Permaculture as a Systemic Design Practice

  • John B. CasselEmail author
  • Susan V. Cousineau
Part of the Translational Systems Sciences book series (TSS, volume 8)


Current discourse frequently situates design as a science of the artificial, but it has always been necessary to design our interaction with natural systems as well. Permaculture is a systemic design approach that aims to develop sustainable (permanent) agriculture and settlements. We present permaculture’s relationship to systemic design, providing historical context to understand its ecological, agricultural, and design origins. Permaculture has made many contributions to systemic design, including simple-to-remember lists of guiding ethics and principles; a vocabulary of categories that allow the discussion of interactions; a toolbox of design methods for selecting and assembling systems of elements; overall design processes; and some agroecological and social system design insights. However, this exchange of ideas can go both ways, as there are current challenges to permaculture in which systemic design can assist, including forming stable objectives, assessing appropriate technology, stakeholder engagement, and launching viable projects. While permaculture is undertaking new developments that show progress in addressing these challenges, systemic designers can join permaculture practitioners in these efforts.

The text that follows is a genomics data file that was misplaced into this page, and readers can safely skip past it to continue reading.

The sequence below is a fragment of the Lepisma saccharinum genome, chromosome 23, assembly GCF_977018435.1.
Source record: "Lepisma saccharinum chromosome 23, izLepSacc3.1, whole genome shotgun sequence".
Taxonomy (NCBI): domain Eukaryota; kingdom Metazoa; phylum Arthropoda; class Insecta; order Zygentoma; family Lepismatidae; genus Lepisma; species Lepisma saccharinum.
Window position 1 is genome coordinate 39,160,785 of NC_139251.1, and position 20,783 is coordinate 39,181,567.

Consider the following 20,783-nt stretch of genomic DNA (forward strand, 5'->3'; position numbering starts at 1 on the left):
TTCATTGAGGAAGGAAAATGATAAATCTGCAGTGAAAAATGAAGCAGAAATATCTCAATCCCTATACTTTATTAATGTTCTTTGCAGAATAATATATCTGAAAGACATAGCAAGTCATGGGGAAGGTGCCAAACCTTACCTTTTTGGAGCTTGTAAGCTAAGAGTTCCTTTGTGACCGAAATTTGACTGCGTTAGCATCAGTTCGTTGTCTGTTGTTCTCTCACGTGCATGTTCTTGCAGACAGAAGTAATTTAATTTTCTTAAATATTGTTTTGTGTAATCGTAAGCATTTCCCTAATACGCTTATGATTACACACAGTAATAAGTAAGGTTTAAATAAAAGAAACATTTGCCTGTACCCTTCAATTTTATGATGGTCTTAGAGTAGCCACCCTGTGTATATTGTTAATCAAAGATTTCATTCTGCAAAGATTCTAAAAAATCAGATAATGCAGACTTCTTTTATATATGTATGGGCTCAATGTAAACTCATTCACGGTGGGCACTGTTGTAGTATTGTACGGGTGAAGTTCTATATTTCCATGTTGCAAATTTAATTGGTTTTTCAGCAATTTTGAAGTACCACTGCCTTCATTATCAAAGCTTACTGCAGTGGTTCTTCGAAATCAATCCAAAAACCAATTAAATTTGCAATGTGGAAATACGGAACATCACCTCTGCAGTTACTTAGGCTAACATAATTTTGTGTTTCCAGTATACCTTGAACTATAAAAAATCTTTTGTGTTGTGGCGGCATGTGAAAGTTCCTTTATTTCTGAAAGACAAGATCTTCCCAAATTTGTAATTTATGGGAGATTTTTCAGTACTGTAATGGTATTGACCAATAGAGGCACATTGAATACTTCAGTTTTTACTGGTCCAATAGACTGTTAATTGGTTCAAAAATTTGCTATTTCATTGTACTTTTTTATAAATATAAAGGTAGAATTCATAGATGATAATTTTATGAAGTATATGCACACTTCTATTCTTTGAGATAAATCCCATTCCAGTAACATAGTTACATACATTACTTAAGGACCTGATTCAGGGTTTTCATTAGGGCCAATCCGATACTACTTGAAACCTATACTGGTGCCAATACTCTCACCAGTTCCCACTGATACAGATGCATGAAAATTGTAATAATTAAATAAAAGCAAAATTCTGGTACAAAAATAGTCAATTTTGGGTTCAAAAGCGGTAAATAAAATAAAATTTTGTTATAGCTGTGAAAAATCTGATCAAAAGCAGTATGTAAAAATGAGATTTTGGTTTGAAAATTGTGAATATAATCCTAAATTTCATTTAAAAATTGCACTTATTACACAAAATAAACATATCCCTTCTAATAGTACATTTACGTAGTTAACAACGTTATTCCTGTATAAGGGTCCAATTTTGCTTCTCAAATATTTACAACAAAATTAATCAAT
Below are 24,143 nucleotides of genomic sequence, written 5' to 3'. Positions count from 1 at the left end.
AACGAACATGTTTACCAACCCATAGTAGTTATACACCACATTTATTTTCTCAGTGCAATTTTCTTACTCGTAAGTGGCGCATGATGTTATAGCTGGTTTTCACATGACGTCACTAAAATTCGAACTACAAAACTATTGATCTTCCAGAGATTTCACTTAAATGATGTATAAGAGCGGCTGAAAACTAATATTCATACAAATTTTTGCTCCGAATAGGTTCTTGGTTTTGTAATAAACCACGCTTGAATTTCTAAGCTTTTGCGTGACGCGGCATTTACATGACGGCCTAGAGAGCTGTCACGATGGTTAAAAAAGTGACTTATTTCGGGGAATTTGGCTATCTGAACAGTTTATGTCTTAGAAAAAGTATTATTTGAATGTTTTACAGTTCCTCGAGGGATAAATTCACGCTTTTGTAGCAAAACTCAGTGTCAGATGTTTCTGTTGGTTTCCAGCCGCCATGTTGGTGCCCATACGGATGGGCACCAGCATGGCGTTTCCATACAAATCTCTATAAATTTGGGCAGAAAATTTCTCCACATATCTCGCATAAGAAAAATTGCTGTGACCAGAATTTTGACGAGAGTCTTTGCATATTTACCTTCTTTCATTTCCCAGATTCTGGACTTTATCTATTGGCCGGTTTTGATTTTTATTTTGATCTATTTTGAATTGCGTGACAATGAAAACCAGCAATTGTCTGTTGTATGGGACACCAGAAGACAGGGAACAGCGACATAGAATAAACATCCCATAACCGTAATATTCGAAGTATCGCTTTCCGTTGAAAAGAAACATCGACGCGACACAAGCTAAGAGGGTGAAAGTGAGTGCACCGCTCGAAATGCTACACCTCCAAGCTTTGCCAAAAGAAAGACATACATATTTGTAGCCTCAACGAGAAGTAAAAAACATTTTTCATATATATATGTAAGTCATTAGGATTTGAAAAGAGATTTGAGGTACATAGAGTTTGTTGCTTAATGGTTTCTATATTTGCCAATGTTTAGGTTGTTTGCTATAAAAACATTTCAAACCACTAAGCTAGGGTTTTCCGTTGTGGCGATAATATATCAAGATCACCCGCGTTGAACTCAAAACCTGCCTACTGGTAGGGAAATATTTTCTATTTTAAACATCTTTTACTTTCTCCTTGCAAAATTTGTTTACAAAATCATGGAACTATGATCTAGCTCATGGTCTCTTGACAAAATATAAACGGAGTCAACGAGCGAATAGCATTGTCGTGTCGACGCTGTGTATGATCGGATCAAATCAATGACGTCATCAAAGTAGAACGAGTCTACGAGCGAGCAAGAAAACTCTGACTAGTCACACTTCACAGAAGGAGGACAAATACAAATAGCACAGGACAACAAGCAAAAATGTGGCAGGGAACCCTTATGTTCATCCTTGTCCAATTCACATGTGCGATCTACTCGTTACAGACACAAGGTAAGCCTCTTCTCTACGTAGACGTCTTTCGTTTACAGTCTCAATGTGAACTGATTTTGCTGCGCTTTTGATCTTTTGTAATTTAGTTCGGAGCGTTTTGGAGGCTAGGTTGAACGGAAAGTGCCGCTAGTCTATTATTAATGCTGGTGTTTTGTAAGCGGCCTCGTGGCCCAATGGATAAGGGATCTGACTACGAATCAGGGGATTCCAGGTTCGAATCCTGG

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Copyright information

© Springer Japan KK, part of Springer Nature 2018

Authors and Affiliations

  1. 1.Wolfram Alpha LLCChampaignUSA

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